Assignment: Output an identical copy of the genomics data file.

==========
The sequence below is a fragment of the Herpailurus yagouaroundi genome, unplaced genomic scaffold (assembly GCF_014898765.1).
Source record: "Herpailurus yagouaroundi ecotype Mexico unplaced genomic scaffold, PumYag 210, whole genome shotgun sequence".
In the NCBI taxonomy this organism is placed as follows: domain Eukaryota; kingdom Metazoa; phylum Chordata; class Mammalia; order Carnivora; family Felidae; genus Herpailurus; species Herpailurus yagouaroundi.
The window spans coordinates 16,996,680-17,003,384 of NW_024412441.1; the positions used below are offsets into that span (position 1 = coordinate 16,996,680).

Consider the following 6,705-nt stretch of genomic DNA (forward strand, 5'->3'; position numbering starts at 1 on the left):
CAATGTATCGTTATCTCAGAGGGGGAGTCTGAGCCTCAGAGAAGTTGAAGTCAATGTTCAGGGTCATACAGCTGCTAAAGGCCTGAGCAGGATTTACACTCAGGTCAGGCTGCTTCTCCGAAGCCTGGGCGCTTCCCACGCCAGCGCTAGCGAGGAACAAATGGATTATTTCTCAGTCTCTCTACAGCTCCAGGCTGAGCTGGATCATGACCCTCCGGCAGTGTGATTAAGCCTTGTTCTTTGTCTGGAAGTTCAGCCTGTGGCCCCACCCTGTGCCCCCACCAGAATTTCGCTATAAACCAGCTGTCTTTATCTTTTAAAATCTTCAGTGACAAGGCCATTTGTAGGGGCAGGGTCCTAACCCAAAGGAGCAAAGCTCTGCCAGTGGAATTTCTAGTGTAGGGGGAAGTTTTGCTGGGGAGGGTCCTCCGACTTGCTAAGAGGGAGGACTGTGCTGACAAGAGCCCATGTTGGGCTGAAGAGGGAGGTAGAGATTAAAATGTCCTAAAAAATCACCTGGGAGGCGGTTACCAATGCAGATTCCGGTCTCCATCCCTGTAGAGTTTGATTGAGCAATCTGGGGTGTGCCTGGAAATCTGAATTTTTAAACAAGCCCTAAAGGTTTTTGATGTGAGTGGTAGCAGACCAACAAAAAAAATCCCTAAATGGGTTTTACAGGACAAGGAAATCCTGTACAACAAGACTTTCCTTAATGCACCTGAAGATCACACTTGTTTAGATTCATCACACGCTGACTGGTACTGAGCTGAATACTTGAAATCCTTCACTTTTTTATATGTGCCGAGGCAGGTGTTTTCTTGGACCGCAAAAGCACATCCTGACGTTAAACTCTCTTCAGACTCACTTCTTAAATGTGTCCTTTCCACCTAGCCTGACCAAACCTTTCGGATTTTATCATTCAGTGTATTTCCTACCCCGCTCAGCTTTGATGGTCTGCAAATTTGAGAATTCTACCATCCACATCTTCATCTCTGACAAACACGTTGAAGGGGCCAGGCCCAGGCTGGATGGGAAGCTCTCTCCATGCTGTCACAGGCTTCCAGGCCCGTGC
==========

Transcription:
The sequence below is a fragment of the Herpailurus yagouaroundi genome, unplaced genomic scaffold (assembly GCF_014898765.1).
Source record: "Herpailurus yagouaroundi ecotype Mexico unplaced genomic scaffold, PumYag 210, whole genome shotgun sequence".
In the NCBI taxonomy this organism is placed as follows: domain Eukaryota; kingdom Metazoa; phylum Chordata; class Mammalia; order Carnivora; family Felidae; genus Herpailurus; species Herpailurus yagouaroundi.
The window spans coordinates 16,996,680-17,003,384 of NW_024412441.1; the positions used below are offsets into that span (position 1 = coordinate 16,996,680).

Consider the following 6,705-nt stretch of genomic DNA (forward strand, 5'->3'; position numbering starts at 1 on the left):
CAATGTATCGTTATCTCAGAGGGGGAGTCTGAGCCTCAGAGAAGTTGAAGTCAATGTTCAGGGTCATACAGCTGCTAAAGGCCTGAGCAGGATTTACACTCAGGTCAGGCTGCTTCTCCGAAGCCTGGGCGCTTCCCACGCCAGCGCTAGCGAGGAACAAATGGATTATTTCTCAGTCTCTCTACAGCTCCAGGCTGAGCTGGATCATGACCCTCCGGCAGTGTGATTAAGCCTTGTTCTTTGTCTGGAAGTTCAGCCTGTGGCCCCACCCTGTGCCCCCACCAGAATTTCGCTATAAACCAGCTGTCTTTATCTTTTAAAATCTTCAGTGACAAGGCCATTTGTAGGGGCAGGGTCCTAACCCAAAGGAGCAAAGCTCTGCCAGTGGAATTTCTAGTGTAGGGGGAAGTTTTGCTGGGGAGGGTCCTCCGACTTGCTAAGAGGGAGGACTGTGCTGACAAGAGCCCATGTTGGGCTGAAGAGGGAGGTAGAGATTAAAATGTCCTAAAAAATCACCTGGGAGGCGGTTACCAATGCAGATTCCGGTCTCCATCCCTGTAGAGTTTGATTGAGCAATCTGGGGTGTGCCTGGAAATCTGAATTTTTAAACAAGCCCTAAAGGTTTTTGATGTGAGTGGTAGCAGACCAACAAAAAAAATCCCTAAATGGGTTTTACAGGACAAGGAAATCCTGTACAACAAGACTTTCCTTAATGCACCTGAAGATCACACTTGTTTAGATTCATCACACGCTGACTGGTACTGAGCTGAATACTTGAAATCCTTCACTTTTTTATATGTGCCGAGGCAGGTGTTTTCTTGGACCGCAAAAGCACATCCTGACGTTAAACTCTCTTCAGACTCACTTCTTAAATGTGTCCTTTCCACCTAGCCTGACCAAACCTTTCGGATTTTATCATTCAGTGTATTTCCTACCCCGCTCAGCTTTGATGGTCTGCAAATTTGAGAATTCTACCATCCACATCTTCATCTCTGACAAACACGTTGAAGGGGCCAGGCCCAGGCTGGATGGGAAGCTCTCTCCATGCTGTCACAGGCTTCCAGGCCCGTGC